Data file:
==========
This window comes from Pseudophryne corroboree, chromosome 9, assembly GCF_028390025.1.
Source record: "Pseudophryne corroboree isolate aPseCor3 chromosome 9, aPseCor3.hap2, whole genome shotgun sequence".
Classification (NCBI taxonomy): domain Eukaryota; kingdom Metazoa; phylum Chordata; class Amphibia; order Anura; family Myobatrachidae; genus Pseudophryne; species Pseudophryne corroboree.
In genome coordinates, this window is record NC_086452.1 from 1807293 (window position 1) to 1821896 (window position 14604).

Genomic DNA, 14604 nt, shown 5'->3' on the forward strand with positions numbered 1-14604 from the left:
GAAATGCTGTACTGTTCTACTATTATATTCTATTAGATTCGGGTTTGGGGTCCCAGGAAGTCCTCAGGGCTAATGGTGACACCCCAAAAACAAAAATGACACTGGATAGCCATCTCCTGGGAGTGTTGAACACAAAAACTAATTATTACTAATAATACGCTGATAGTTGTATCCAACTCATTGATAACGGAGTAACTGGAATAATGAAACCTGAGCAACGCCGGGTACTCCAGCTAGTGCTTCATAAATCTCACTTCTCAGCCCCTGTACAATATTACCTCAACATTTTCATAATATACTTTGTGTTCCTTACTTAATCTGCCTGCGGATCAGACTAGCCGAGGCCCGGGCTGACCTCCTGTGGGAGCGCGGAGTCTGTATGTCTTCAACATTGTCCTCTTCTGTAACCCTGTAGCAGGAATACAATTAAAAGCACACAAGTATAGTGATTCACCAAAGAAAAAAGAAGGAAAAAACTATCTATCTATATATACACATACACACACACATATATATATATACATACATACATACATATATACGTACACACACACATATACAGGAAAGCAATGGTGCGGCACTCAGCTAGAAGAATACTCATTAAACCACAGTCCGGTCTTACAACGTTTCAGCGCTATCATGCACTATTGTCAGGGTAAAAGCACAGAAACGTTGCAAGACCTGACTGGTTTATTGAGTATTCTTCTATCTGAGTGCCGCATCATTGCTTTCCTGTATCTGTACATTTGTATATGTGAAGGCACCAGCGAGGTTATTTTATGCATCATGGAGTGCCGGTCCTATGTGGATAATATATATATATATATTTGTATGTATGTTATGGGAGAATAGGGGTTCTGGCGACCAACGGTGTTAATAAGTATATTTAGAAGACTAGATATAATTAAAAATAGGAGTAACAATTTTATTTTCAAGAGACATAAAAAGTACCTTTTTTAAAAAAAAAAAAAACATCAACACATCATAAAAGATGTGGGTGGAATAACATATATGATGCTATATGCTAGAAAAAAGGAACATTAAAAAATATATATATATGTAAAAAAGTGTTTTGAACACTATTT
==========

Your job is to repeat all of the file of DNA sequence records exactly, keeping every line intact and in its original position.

This window comes from Pseudophryne corroboree, chromosome 9, assembly GCF_028390025.1.
Source record: "Pseudophryne corroboree isolate aPseCor3 chromosome 9, aPseCor3.hap2, whole genome shotgun sequence".
Classification (NCBI taxonomy): domain Eukaryota; kingdom Metazoa; phylum Chordata; class Amphibia; order Anura; family Myobatrachidae; genus Pseudophryne; species Pseudophryne corroboree.
In genome coordinates, this window is record NC_086452.1 from 1807293 (window position 1) to 1821896 (window position 14604).

Genomic DNA, 14604 nt, shown 5'->3' on the forward strand with positions numbered 1-14604 from the left:
GAAATGCTGTACTGTTCTACTATTATATTCTATTAGATTCGGGTTTGGGGTCCCAGGAAGTCCTCAGGGCTAATGGTGACACCCCAAAAACAAAAATGACACTGGATAGCCATCTCCTGGGAGTGTTGAACACAAAAACTAATTATTACTAATAATACGCTGATAGTTGTATCCAACTCATTGATAACGGAGTAACTGGAATAATGAAACCTGAGCAACGCCGGGTACTCCAGCTAGTGCTTCATAAATCTCACTTCTCAGCCCCTGTACAATATTACCTCAACATTTTCATAATATACTTTGTGTTCCTTACTTAATCTGCCTGCGGATCAGACTAGCCGAGGCCCGGGCTGACCTCCTGTGGGAGCGCGGAGTCTGTATGTCTTCAACATTGTCCTCTTCTGTAACCCTGTAGCAGGAATACAATTAAAAGCACACAAGTATAGTGATTCACCAAAGAAAAAAGAAGGAAAAAACTATCTATCTATATATACACATACACACACACATATATATATATACATACATACATACATATATACGTACACACACACATATACAGGAAAGCAATGGTGCGGCACTCAGCTAGAAGAATACTCATTAAACCACAGTCCGGTCTTACAACGTTTCAGCGCTATCATGCACTATTGTCAGGGTAAAAGCACAGAAACGTTGCAAGACCTGACTGGTTTATTGAGTATTCTTCTATCTGAGTGCCGCATCATTGCTTTCCTGTATCTGTACATTTGTATATGTGAAGGCACCAGCGAGGTTATTTTATGCATCATGGAGTGCCGGTCCTATGTGGATAATATATATATATATATTTGTATGTATGTTATGGGAGAATAGGGGTTCTGGCGACCAACGGTGTTAATAAGTATATTTAGAAGACTAGATATAATTAAAAATAGGAGTAACAATTTTATTTTCAAGAGACATAAAAAGTACCTTTTTTAAAAAAAAAAAAAACATCAACACATCATAAAAGATGTGGGTGGAATAACATATATGATGCTATATGCTAGAAAAAAGGAACATTAAAAAATATATATATATGTAAAAAAGTGTTTTGAACACTATTT